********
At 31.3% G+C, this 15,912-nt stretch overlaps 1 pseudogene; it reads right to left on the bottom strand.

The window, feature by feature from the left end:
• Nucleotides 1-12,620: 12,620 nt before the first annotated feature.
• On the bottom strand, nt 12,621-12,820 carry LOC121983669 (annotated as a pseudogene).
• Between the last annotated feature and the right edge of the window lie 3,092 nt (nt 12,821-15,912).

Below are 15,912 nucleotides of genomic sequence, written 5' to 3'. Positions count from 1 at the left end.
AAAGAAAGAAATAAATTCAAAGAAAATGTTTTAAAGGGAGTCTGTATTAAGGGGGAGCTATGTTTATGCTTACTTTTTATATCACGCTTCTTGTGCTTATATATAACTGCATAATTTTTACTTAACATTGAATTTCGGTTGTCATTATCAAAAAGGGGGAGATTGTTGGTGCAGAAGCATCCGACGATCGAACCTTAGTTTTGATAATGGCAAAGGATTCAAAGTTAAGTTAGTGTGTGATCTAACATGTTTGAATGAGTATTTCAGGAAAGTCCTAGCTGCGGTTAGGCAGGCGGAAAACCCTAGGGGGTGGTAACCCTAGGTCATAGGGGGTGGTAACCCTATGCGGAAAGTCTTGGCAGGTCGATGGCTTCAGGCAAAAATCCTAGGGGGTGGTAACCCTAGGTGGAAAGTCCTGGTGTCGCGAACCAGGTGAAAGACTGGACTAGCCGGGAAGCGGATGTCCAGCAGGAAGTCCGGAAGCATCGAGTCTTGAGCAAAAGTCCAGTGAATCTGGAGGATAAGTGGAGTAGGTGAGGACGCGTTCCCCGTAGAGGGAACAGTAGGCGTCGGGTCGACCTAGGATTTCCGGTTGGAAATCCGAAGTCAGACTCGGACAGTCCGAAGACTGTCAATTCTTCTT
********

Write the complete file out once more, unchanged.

At 31.3% G+C, this 15,912-nt stretch overlaps 1 pseudogene; it reads right to left on the bottom strand.

The window, feature by feature from the left end:
• Nucleotides 1-12,620: 12,620 nt before the first annotated feature.
• On the bottom strand, nt 12,621-12,820 carry LOC121983669 (annotated as a pseudogene).
• Between the last annotated feature and the right edge of the window lie 3,092 nt (nt 12,821-15,912).

Below are 15,912 nucleotides of genomic sequence, written 5' to 3'. Positions count from 1 at the left end.
AAAGAAAGAAATAAATTCAAAGAAAATGTTTTAAAGGGAGTCTGTATTAAGGGGGAGCTATGTTTATGCTTACTTTTTATATCACGCTTCTTGTGCTTATATATAACTGCATAATTTTTACTTAACATTGAATTTCGGTTGTCATTATCAAAAAGGGGGAGATTGTTGGTGCAGAAGCATCCGACGATCGAACCTTAGTTTTGATAATGGCAAAGGATTCAAAGTTAAGTTAGTGTGTGATCTAACATGTTTGAATGAGTATTTCAGGAAAGTCCTAGCTGCGGTTAGGCAGGCGGAAAACCCTAGGGGGTGGTAACCCTAGGTCATAGGGGGTGGTAACCCTATGCGGAAAGTCTTGGCAGGTCGATGGCTTCAGGCAAAAATCCTAGGGGGTGGTAACCCTAGGTGGAAAGTCCTGGTGTCGCGAACCAGGTGAAAGACTGGACTAGCCGGGAAGCGGATGTCCAGCAGGAAGTCCGGAAGCATCGAGTCTTGAGCAAAAGTCCAGTGAATCTGGAGGATAAGTGGAGTAGGTGAGGACGCGTTCCCCGTAGAGGGAACAGTAGGCGTCGGGTCGACCTAGGATTTCCGGTTGGAAATCCGAAGTCAGACTCGGACAGTCCGAAGACTGTCAATTCTTCTT